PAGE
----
Chiarina Loggia

A printmaker's progress


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Paper Dreams


Paper Dreams

Paper Dreams

I am thrilled to finally unveil my latest large piece, Paper Dreams, which was completed in 2015. Paper Dreams is probably the most complex and considered artwork I have created to date. Below is the artist statement I prepared for the work.

“Paper Dreams is a complex paper and wood sculpture created as a meditation on the impermanence and fragility of our dreams. Designed to loosely resemble paper strips going through a shredder, it consists of multiple photopolymer gravure prints with poetry, and reflects a significant period in my artistic life. By cutting and discarding portions of these prints, I surrendered the life I had created for them. In doing so I was able to create something new and beautiful, demonstrating how destruction and creation often go hand in hand, as do fragility and resilience.”

The idea for Paper Dreams began with a desire to create a complex paper construct made up of multiple hand-pulled prints, which would provide glimpses of figures in various moments and moods. This would be achieved through a combination of layering, folding and cutting of the prints. I had, over the years, created a large number of figurative works on paper, and in a decisive moment of clarity I realized what I truly wished to achieve. I wanted to create an artwork that represented who I was as an artist at this moment in time. Gathering all these images together in one piece would be one way to do that. At the same time, by tearing and discarding portions of these prints I was letting go of the life and dreams I had created for them individually. This was not an easy thing to do. I chose prints that I had deep connection to for their meaning and quality, as well as the treasured experience of creating them. They were an integral part of my life as an artist and a woman. Many of them were self portraits. By shredding them I was letting go of my own dreams. And in the letting go I found that I was able to create something new and beautiful with its own new life and meaning.

Below is a photo of the initial stages of layering and ordering the images. Some of the prints had to be cut and collaged onto new stips of paper to fit well. Here you see them before any collaging was done.

IMG_8005a

Paper Dreams in progress

Several new prints were created for the piece as well, and new and old poems were added throughout the work, all with dream motifs.  While choosing the images for the piece I realized that the word “dream” had been used in a good many of the individual artwork titles. Where I could, I left these visible. Below is a detail showing some of the poetry.

Paper Dreams, detail

Paper Dreams, detail

The photo above also shows how the layering affords mere glimpses at times of the images behind the front layers. I decided early on that this piece would be unframed and the poetry would be written in pencil, as this was an essential part of the theme of fragility. It was also necessary in order to lift layers to see those behind.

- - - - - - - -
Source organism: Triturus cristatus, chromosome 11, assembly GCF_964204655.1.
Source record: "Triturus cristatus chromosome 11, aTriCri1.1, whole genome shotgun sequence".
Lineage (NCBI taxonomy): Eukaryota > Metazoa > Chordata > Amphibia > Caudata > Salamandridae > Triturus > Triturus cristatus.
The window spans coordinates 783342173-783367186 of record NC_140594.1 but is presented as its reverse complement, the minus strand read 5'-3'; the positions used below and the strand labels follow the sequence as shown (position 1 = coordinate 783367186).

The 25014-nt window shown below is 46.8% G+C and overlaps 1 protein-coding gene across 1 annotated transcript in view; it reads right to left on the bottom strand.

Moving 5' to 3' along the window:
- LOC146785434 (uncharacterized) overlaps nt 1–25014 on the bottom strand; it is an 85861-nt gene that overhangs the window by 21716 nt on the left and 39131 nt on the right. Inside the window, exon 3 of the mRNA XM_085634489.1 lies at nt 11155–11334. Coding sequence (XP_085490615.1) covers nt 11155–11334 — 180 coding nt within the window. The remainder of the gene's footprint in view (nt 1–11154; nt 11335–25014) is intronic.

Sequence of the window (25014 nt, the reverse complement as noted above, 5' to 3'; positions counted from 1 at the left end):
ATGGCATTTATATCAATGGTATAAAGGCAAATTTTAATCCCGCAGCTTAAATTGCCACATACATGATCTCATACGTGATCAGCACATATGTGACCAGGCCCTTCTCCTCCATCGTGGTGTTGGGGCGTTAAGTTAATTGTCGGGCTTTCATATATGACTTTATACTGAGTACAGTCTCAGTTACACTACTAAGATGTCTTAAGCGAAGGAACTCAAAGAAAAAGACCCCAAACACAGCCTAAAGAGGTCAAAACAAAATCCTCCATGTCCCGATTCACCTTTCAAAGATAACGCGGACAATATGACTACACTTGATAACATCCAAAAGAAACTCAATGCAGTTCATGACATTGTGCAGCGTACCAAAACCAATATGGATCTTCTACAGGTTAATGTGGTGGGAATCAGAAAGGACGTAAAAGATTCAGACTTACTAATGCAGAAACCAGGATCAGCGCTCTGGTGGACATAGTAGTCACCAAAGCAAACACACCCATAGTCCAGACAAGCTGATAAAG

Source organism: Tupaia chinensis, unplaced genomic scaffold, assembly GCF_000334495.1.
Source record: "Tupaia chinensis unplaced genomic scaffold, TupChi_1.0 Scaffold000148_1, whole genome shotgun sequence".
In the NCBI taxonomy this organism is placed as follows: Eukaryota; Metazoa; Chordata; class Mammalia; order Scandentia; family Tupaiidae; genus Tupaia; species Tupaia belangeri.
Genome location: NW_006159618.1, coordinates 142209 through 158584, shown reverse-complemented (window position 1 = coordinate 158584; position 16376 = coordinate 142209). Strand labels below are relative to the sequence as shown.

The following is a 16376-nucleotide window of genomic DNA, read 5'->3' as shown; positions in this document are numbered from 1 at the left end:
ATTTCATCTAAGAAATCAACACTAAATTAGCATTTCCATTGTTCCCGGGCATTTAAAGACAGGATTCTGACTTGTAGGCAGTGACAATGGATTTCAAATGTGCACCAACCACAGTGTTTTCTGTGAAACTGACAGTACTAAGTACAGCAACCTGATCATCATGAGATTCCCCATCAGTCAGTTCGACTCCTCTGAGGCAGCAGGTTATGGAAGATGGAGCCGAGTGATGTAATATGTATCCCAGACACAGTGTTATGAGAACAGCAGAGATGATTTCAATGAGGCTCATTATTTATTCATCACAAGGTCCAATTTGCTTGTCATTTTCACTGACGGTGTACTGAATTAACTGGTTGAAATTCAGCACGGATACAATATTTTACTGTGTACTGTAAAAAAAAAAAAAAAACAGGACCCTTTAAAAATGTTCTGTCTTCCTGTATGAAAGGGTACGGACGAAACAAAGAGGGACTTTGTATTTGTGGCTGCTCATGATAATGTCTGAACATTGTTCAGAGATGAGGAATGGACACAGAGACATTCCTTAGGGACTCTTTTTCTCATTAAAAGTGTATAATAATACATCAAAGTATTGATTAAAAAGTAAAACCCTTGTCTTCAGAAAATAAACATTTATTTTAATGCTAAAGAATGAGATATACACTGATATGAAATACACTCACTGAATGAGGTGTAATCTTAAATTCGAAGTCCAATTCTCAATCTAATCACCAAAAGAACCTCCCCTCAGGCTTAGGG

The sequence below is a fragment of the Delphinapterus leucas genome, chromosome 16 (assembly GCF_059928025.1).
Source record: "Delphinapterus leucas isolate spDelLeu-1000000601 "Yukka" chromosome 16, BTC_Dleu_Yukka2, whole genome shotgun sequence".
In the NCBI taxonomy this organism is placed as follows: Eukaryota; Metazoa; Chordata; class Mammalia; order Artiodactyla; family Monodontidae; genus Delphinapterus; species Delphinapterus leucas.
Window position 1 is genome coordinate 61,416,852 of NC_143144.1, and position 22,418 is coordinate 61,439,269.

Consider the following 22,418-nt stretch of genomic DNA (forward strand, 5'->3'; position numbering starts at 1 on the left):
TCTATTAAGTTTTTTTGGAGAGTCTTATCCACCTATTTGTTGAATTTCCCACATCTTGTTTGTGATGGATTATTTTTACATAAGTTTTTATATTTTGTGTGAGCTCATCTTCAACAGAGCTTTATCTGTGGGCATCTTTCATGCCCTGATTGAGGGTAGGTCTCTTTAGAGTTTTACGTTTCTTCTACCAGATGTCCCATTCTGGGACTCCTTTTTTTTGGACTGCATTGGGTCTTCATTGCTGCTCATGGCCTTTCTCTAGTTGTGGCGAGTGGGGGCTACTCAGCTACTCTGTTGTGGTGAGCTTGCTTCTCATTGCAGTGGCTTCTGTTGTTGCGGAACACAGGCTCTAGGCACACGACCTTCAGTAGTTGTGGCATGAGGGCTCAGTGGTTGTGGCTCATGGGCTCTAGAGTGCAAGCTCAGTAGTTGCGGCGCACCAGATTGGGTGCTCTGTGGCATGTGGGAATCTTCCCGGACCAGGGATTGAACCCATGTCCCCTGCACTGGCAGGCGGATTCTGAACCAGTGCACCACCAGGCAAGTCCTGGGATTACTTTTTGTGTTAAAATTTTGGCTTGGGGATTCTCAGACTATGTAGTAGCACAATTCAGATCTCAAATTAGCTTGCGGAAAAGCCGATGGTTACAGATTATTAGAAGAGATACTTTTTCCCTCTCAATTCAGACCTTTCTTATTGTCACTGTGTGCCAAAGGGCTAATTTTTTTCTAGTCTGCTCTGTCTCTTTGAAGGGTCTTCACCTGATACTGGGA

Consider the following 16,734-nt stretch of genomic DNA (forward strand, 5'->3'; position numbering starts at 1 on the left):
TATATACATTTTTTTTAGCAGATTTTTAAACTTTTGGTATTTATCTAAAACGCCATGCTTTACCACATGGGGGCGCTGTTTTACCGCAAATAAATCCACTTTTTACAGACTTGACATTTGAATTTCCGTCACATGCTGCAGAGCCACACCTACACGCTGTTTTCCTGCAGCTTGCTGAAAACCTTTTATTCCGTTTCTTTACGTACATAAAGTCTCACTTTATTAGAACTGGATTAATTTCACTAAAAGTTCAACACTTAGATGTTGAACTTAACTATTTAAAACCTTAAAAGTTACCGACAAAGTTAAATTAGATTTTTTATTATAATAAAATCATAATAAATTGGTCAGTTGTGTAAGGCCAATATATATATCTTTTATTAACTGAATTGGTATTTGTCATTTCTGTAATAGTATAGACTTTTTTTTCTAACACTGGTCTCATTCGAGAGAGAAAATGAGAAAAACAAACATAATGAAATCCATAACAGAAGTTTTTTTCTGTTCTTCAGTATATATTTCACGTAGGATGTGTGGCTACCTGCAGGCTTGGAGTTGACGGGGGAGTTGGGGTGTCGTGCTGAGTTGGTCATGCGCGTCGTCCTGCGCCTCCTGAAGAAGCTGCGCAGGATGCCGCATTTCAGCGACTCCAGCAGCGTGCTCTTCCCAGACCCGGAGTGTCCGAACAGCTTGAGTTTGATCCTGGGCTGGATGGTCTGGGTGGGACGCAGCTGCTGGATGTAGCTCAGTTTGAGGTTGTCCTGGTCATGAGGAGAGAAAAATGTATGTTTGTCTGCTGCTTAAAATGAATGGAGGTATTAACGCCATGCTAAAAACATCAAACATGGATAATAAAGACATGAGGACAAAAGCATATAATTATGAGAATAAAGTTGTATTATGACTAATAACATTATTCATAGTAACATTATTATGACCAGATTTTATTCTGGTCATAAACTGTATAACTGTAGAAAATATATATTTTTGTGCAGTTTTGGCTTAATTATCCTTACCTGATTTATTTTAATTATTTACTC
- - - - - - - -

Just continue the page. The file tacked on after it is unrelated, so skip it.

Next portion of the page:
To anchor the pieces of paper I chose two strips of maple cut from one piece sliced in half and which had a  gorgeous live edge on the top. I found it rummaging through Detlef Grundmann’s woodworking shop and commissioned him to cut and sand it to size for me. I then finished it with GAC on the inside for a protective barrier where the paper would adhere to and with a finishing wax everywhere else. The pieces of paper were then glued on in four layers, two to the back piece and two to the front piece of wood. Finally the two pieces of wood were joined together as shown below. The back piece was wired like a regular frame for hanging

IMG_8357 a

Clamping the wood pieces together.

Below is a side view of the artwork showing its three dimensionality.

paper Dreams, side view

Paper dreams, side view

The title, Paper Dreams, works on several levels. It refers to the nature of the materials used in the artwork, wood and paper being the same material in different stages of creation. Primarily it denotes the fragile and transitory nature of life, attachments and desires and the deeply personal perspectives from which we view our world and ourselves.

Paper Dreams will have it’s unveiling at the 2016 Sooke Fine Art Show this July 22 – August 1 at the SEAPARK Complex in Sooke, BC. There will be a Purchaser’s Preview evening on Thursday, July 21, 7-10pm and an Artists’ Celebration on July 23, 7-10pm. If you are in the area please do visit the show and enjoy the many fabulous artworks on display.

To whet your appetite here is a final detail of the artwork.

Paper Dreams, detail

Paper Dreams, detail 2

Paper Dreams, photopolymer gravure on paper on wood, 34″x33″

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Breathe- The Future Is Ahead


Breathe

Breathe

 

I submitted this photograph to a National Geographic’s Your Shot assignment with the theme of Change In Your Life. Thinking of my daughter’s birthday tomorrow, I remembered this photo which I took of her at a time of change in both our lives. You can see the shot on the National Geographic site, with a description, here. Please like and share if you can.

I have made several prints from this photograph over the years, including ones I posted about here and here, and the ones below.

I don’t think I will ever tire of this image, for it holds the beginnings of my daughter’s future in its hands, as tightly as she is holding it here. Happy birthday, sweetheart!

Breathe, 2

Breathe, 2

Breathe, 1

Breathe, 1


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When Modern Meets Tradition – A Wedding Portrait


Tony

Tony

Christina

Christina